CEO DailyCFO DailyBroadsheetData SheetTerm Sheet

Crypto had a bad month, and so did Peter Thiel

November 29, 2022, 2:21 PM UTC
Peter Thiel
Peter Thiel at the Bitcoin 2022 Conference in Miami Beach, April 7.
Marco Bello—Getty Images

Troubled crypto lender BlockFi, whose ads for 9% returns recently adorned airports across the U.S., filed for Chapter 11 on Monday, the latest victim of FTX’s sprawling fraud. The filing came as bad news for BlockFi’s thousands of customers—its biggest creditors, owed $729 million—but also for billionaire Peter Thiel.

As the Wall Street Journal noted, a venture capital firm tied to Thiel called Valar Ventures (its name referencing the godlike immortal spirits found in J.R.R. Tolkien books) owns 19% of BlockFi’s shares. Those shares are now basically worthless since, under bankruptcy law, shareholders find themselves at the very back of the line after secured and unsecured creditors.

BlockFi’s collapse is the second big setback for Thiel in November alone. Earlier this month, the GOP candidate he anointed, along with his ally Donald Trump, got thumped in a winnable Arizona Senate race while another Thiel acolyte barely eked out a win in an Ohio Senate race that should have been a romp. The upshot is that Thiel lost a bundle of financial capital this month but even more in political capital.

This matters in the crypto world since Thiel is one of crypto’s richest and most powerful advocates, and so are some of his protégés, including the failed Arizona candidate, Blake Masters. Thiel and his clique are also among the intellectual architects of one of the darker visions of Bitcoin—a vision that sees current financial and political systems going to hell, and where Bitcoin will be one of the few currencies that still holds value. (Thiel’s broader dystopia, as recounted in Max Chafkin’s biography, also includes pursuing longevity through Mad Max–style blood infusions and waiting out the apocalypse on heavily armed islands deep at sea).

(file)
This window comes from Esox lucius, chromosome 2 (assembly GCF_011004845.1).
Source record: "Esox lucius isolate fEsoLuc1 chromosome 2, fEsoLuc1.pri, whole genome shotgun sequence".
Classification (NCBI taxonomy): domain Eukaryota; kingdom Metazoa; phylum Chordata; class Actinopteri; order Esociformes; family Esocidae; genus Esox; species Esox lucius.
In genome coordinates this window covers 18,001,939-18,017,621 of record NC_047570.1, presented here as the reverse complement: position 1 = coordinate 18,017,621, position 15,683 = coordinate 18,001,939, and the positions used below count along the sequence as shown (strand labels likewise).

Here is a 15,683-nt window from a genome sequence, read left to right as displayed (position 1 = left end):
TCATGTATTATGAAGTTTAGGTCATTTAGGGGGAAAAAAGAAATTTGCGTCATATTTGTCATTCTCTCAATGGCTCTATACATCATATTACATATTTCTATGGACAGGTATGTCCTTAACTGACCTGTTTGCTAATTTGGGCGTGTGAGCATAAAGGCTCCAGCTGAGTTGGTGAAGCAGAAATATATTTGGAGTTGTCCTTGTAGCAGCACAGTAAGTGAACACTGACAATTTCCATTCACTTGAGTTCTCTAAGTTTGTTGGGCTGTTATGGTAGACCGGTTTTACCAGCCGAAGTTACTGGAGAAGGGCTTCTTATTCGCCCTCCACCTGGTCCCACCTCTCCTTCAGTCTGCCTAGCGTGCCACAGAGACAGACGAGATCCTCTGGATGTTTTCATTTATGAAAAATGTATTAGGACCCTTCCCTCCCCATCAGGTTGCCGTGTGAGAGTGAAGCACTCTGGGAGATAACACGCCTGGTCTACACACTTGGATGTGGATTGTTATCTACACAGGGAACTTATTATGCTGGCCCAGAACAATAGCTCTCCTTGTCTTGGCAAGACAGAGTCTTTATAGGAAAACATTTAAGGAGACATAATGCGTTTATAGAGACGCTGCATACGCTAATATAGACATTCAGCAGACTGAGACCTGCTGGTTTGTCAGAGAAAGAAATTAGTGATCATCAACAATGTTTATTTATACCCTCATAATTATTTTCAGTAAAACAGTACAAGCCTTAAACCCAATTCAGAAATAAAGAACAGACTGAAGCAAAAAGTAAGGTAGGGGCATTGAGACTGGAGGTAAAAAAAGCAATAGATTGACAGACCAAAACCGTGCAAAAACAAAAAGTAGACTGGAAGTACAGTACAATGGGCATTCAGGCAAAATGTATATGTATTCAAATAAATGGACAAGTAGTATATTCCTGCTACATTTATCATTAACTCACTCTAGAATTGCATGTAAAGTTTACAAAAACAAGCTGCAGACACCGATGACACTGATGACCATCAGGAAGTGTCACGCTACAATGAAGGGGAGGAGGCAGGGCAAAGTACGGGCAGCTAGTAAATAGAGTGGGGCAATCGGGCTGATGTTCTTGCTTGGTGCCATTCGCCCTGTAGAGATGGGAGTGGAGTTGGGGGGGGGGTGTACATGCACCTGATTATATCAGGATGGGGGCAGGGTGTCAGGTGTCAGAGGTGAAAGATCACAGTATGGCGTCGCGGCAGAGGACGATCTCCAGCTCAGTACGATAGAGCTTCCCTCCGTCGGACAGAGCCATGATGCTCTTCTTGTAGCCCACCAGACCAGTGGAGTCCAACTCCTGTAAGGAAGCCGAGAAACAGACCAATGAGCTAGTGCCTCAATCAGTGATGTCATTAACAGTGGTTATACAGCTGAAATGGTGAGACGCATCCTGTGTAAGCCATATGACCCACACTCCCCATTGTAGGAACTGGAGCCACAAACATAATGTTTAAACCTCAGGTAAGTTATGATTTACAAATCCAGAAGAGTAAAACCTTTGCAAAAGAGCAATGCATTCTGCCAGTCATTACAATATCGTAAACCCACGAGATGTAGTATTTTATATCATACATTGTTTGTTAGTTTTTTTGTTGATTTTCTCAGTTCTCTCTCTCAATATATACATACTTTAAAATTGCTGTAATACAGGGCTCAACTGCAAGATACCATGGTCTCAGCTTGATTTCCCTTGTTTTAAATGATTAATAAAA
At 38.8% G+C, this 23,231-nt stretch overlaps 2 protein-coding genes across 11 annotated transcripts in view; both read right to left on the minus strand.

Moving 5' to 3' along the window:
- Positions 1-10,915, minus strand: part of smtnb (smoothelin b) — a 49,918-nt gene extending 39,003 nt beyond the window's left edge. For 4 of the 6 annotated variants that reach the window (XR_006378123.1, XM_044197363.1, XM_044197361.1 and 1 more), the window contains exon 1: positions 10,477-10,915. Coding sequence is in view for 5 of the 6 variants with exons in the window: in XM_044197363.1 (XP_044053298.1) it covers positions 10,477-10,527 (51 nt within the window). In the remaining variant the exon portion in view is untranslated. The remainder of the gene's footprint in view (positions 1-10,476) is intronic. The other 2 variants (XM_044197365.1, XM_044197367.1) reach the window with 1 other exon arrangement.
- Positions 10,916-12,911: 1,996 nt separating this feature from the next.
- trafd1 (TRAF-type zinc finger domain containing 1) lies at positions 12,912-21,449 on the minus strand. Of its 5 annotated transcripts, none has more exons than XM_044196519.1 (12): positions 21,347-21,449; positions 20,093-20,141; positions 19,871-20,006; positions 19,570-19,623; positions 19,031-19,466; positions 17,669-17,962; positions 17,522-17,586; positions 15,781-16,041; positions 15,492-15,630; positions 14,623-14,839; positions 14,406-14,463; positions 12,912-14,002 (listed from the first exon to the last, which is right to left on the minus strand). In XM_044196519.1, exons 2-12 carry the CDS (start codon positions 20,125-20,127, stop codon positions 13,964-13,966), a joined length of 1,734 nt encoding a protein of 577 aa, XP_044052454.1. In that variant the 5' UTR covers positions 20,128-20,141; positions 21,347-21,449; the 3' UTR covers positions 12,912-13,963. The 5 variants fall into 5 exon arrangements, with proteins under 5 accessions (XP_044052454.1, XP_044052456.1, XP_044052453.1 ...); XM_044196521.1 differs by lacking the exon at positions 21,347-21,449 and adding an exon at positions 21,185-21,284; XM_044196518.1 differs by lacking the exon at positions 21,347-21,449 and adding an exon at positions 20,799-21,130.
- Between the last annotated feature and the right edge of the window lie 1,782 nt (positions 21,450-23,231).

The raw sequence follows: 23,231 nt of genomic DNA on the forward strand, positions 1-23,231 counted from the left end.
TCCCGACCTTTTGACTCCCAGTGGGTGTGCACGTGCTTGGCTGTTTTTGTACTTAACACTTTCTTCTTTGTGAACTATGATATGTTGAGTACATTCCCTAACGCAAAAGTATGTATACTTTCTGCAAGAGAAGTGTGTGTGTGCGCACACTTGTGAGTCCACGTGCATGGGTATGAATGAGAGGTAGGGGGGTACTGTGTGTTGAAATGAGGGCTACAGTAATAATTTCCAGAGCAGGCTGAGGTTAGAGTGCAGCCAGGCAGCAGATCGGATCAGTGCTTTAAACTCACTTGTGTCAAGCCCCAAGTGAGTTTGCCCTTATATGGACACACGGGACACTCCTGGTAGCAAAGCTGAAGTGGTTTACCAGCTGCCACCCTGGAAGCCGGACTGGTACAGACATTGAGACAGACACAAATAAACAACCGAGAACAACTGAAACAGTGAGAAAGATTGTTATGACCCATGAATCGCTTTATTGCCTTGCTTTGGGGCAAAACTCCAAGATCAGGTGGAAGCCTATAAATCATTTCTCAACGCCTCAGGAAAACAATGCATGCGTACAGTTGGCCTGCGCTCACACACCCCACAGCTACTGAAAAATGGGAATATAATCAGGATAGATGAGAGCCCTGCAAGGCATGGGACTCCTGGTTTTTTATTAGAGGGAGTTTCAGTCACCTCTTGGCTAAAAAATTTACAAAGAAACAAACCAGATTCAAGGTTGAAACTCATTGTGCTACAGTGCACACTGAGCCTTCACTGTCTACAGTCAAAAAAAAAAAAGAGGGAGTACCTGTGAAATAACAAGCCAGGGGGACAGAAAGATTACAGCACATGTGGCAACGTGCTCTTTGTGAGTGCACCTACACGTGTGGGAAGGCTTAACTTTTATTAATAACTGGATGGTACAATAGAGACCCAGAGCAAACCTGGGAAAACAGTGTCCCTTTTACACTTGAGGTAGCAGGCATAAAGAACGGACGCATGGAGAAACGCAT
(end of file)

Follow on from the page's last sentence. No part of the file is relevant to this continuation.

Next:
Thiel is hardly the first to view Bitcoin as a survival currency in troubled times. Many of Bitcoin’s longtime advocates profess similar views, and, indeed, it’s likely that Satoshi Nakamoto—who embedded a headline about central bank profligacy in Bitcoin’s genesis block—shares them too. The question now is whether Thiel will maintain his influence in the crypto sphere despite recent setbacks. At a time when the crypto community is in desperate need of new leaders, it will be curious if more people lean into Thiel’s dark vision or instead seek out crypto champions who hold a sunnier disposition.

Jeff John Roberts


Kraken agreed to pay the U.S. Treasury $362,000 over allegations it violated sanctions by serving Iranian customers, and agreed to invest another $100,000 in improving its geo-fencing technology. (Reuters)

JPMorgan predicts centralized exchanges will remain dominant in the near future, a position contrary to popular speculation that FTX’s collapse will push DeFi to the forefront. (CoinDesk)

Miami-Dade County asked a judge to immediately terminate a $135 million naming rights deal it struck with FTX so that it may shop the Miami Heat’s arena to another sponsor. (Fortune)

Bitfront, an exchange backed by Japan’s social media giant Line, says it will shut down amid a “rapidly evolving industry.” (Bloomberg)

JPMorgan and other banks behind Zelle, which has come under fire for enabling scammers, are working on a plan to standardize refund procedures for fraud victims. (WSJ)


One way to look at the Kraken fine:

This is the web version of Fortune Crypto, a daily newsletter. Sign up here to get it delivered free to your inbox.